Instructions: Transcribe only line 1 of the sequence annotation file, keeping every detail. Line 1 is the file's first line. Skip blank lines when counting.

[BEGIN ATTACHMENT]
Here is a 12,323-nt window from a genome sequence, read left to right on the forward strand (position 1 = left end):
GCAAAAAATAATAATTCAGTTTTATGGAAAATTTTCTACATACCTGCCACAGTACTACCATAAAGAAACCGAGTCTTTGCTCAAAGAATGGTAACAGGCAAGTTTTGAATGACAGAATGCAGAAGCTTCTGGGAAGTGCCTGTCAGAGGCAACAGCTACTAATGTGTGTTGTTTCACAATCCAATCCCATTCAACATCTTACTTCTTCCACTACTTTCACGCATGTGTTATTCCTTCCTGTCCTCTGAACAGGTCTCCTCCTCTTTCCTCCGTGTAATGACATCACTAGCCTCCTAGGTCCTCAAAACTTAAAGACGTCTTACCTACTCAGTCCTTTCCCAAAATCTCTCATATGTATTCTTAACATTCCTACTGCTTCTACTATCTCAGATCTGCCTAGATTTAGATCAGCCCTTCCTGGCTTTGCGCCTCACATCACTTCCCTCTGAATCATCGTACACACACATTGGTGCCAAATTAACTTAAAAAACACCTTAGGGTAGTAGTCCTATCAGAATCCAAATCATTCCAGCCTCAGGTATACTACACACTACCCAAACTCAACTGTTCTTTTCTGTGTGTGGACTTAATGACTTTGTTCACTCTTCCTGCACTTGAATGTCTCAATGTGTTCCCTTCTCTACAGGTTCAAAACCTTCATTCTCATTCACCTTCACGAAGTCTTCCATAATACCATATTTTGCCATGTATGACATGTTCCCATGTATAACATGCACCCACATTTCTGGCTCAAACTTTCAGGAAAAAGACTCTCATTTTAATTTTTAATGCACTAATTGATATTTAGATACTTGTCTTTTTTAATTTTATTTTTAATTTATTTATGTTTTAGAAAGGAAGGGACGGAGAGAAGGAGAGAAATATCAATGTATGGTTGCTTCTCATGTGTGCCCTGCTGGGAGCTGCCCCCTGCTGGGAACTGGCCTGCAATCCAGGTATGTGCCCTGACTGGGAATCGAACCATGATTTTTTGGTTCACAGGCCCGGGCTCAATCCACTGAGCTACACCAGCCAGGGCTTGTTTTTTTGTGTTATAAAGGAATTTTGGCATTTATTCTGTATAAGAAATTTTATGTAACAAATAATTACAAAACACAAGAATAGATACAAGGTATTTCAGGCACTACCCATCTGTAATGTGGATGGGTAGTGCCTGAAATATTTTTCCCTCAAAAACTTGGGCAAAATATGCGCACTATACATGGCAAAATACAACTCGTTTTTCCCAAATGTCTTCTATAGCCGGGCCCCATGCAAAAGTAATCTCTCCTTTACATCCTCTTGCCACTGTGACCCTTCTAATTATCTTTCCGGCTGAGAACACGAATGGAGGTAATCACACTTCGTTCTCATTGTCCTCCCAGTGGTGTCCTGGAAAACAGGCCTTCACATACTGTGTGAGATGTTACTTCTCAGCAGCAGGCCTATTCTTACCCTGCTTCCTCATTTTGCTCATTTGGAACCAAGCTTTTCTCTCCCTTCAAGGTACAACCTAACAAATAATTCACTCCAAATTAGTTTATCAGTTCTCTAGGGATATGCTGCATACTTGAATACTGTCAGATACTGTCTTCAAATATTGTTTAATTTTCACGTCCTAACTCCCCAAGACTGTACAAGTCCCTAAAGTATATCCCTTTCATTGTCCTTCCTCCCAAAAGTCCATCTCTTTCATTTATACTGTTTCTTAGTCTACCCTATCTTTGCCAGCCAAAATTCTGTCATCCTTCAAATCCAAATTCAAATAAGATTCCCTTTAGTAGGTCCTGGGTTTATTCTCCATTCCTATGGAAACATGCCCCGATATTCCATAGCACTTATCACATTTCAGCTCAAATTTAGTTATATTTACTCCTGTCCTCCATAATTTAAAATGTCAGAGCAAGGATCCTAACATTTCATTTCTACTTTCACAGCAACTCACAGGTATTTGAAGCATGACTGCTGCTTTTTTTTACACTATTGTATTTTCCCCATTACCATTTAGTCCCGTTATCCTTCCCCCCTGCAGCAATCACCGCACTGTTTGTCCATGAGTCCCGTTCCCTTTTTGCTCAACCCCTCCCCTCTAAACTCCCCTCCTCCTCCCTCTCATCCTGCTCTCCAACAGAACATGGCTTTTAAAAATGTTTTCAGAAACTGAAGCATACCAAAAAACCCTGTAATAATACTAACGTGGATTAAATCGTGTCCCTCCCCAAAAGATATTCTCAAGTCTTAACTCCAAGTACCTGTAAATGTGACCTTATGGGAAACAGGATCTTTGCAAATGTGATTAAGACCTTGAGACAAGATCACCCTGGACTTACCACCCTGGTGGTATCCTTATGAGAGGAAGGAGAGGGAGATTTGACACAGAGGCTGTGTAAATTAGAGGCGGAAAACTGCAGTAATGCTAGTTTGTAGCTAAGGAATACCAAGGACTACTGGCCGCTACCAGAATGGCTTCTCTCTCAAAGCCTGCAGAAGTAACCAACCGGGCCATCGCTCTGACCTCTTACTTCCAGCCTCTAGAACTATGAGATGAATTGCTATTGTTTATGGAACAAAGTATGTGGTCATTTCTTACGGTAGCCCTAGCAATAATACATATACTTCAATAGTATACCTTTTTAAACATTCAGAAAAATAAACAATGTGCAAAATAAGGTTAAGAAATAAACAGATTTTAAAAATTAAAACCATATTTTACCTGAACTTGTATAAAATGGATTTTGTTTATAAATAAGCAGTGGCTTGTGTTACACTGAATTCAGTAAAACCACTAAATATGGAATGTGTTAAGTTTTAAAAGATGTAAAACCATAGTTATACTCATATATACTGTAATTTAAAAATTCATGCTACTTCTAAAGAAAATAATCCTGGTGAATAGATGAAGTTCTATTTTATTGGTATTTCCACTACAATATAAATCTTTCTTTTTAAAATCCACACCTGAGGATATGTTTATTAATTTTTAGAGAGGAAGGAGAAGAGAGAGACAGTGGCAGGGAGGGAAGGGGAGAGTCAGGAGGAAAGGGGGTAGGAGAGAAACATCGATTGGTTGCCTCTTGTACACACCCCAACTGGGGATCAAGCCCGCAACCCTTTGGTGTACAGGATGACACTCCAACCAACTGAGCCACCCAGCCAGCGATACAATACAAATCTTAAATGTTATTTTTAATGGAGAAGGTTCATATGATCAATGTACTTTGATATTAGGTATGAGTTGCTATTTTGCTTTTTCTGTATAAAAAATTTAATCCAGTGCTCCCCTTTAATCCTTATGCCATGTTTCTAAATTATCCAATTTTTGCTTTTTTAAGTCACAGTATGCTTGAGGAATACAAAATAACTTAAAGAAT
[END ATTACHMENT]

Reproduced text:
Here is a 12,323-nt window from a genome sequence, read left to right on the forward strand (position 1 = left end):